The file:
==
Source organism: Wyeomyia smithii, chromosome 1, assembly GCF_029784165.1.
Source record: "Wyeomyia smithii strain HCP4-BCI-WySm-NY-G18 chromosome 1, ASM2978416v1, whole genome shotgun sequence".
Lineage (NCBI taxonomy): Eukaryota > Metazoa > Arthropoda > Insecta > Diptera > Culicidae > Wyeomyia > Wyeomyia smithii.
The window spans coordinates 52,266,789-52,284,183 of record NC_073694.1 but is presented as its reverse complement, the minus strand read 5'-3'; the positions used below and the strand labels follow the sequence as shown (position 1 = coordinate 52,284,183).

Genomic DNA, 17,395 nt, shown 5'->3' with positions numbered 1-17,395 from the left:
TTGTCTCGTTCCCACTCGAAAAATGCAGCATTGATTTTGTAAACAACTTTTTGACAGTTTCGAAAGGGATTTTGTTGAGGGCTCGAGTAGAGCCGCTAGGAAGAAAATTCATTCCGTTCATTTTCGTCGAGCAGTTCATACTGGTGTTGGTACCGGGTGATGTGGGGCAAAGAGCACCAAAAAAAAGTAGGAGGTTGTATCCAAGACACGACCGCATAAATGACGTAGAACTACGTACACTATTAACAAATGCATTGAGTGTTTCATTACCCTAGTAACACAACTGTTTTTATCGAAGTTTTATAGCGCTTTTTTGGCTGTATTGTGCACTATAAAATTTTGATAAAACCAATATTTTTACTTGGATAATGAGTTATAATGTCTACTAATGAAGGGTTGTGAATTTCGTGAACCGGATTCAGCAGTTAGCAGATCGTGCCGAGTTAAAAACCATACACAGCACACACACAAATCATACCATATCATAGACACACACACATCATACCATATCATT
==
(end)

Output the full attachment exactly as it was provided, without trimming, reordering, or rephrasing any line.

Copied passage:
Source organism: Wyeomyia smithii, chromosome 1, assembly GCF_029784165.1.
Source record: "Wyeomyia smithii strain HCP4-BCI-WySm-NY-G18 chromosome 1, ASM2978416v1, whole genome shotgun sequence".
Lineage (NCBI taxonomy): Eukaryota > Metazoa > Arthropoda > Insecta > Diptera > Culicidae > Wyeomyia > Wyeomyia smithii.
The window spans coordinates 52,266,789-52,284,183 of record NC_073694.1 but is presented as its reverse complement, the minus strand read 5'-3'; the positions used below and the strand labels follow the sequence as shown (position 1 = coordinate 52,284,183).

Genomic DNA, 17,395 nt, shown 5'->3' with positions numbered 1-17,395 from the left:
TTGTCTCGTTCCCACTCGAAAAATGCAGCATTGATTTTGTAAACAACTTTTTGACAGTTTCGAAAGGGATTTTGTTGAGGGCTCGAGTAGAGCCGCTAGGAAGAAAATTCATTCCGTTCATTTTCGTCGAGCAGTTCATACTGGTGTTGGTACCGGGTGATGTGGGGCAAAGAGCACCAAAAAAAAGTAGGAGGTTGTATCCAAGACACGACCGCATAAATGACGTAGAACTACGTACACTATTAACAAATGCATTGAGTGTTTCATTACCCTAGTAACACAACTGTTTTTATCGAAGTTTTATAGCGCTTTTTTGGCTGTATTGTGCACTATAAAATTTTGATAAAACCAATATTTTTACTTGGATAATGAGTTATAATGTCTACTAATGAAGGGTTGTGAATTTCGTGAACCGGATTCAGCAGTTAGCAGATCGTGCCGAGTTAAAAACCATACACAGCACACACACAAATCATACCATATCATAGACACACACACATCATACCATATCATT